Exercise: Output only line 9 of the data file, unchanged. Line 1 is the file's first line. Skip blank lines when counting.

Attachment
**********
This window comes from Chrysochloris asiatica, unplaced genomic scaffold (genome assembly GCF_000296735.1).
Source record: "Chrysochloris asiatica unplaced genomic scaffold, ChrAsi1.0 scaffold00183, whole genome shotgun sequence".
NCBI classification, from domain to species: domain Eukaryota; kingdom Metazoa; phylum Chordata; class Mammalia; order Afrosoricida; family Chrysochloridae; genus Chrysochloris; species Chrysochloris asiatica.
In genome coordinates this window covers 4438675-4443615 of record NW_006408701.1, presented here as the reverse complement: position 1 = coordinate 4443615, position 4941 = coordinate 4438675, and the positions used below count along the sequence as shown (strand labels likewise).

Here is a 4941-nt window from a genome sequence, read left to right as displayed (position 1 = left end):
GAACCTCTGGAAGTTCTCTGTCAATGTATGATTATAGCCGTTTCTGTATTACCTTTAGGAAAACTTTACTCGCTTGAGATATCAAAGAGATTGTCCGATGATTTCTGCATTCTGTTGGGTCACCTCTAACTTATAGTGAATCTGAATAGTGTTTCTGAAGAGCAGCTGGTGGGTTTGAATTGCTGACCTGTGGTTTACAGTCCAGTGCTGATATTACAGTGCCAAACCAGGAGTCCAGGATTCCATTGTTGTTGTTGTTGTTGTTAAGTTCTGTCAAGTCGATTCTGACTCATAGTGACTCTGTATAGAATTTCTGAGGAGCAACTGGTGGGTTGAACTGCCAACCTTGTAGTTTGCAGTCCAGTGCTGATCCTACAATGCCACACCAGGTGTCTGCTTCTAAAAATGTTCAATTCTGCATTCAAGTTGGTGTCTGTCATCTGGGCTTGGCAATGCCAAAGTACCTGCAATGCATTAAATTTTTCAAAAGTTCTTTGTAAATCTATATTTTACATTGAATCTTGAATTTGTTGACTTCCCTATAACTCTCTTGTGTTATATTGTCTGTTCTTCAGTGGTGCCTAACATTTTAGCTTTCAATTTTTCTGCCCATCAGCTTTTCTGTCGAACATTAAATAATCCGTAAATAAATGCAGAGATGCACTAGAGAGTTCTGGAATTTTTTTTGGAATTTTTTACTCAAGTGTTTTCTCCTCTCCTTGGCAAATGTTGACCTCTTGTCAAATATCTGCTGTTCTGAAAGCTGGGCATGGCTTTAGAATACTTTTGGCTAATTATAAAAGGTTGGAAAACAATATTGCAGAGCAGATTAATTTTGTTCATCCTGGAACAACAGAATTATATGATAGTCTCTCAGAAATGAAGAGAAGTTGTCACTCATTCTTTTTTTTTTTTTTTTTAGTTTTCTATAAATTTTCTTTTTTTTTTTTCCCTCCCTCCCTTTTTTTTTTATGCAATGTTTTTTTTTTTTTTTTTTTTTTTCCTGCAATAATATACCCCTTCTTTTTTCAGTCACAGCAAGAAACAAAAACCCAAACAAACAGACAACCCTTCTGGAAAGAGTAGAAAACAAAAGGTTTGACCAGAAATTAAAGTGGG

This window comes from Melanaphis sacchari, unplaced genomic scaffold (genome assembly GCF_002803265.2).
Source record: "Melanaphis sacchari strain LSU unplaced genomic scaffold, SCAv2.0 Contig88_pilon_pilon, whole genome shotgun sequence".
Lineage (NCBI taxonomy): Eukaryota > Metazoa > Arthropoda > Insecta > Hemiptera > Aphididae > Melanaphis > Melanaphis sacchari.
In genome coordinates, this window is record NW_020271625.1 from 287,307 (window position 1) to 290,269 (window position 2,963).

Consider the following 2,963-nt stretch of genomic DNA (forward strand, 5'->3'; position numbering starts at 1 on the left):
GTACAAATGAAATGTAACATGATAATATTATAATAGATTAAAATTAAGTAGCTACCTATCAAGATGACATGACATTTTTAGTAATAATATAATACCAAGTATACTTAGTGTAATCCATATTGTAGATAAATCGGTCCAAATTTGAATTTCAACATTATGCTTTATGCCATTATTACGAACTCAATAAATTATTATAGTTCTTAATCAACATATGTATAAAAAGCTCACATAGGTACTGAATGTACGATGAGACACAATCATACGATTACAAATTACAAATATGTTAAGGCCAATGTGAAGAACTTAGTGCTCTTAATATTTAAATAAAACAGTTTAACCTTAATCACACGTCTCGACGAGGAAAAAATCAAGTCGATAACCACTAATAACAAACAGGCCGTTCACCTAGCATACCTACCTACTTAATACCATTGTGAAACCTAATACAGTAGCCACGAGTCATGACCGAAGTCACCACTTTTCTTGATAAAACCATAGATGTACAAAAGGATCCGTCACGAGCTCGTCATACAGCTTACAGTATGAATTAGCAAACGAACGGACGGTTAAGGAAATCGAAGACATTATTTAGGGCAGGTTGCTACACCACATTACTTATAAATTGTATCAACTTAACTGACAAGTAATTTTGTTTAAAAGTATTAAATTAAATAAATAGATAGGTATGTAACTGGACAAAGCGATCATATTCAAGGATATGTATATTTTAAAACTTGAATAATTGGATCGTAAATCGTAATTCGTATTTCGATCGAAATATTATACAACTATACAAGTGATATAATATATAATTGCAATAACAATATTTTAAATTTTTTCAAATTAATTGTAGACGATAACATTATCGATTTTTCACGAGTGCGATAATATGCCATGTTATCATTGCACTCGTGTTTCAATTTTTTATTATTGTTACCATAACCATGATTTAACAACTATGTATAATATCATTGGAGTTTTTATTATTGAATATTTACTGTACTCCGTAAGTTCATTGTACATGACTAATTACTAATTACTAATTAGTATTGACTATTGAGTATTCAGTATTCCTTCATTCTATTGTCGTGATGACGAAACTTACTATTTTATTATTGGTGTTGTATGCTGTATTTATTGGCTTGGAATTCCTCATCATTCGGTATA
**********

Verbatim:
Lineage (NCBI taxonomy): Eukaryota > Metazoa > Arthropoda > Insecta > Hemiptera > Aphididae > Melanaphis > Melanaphis sacchari.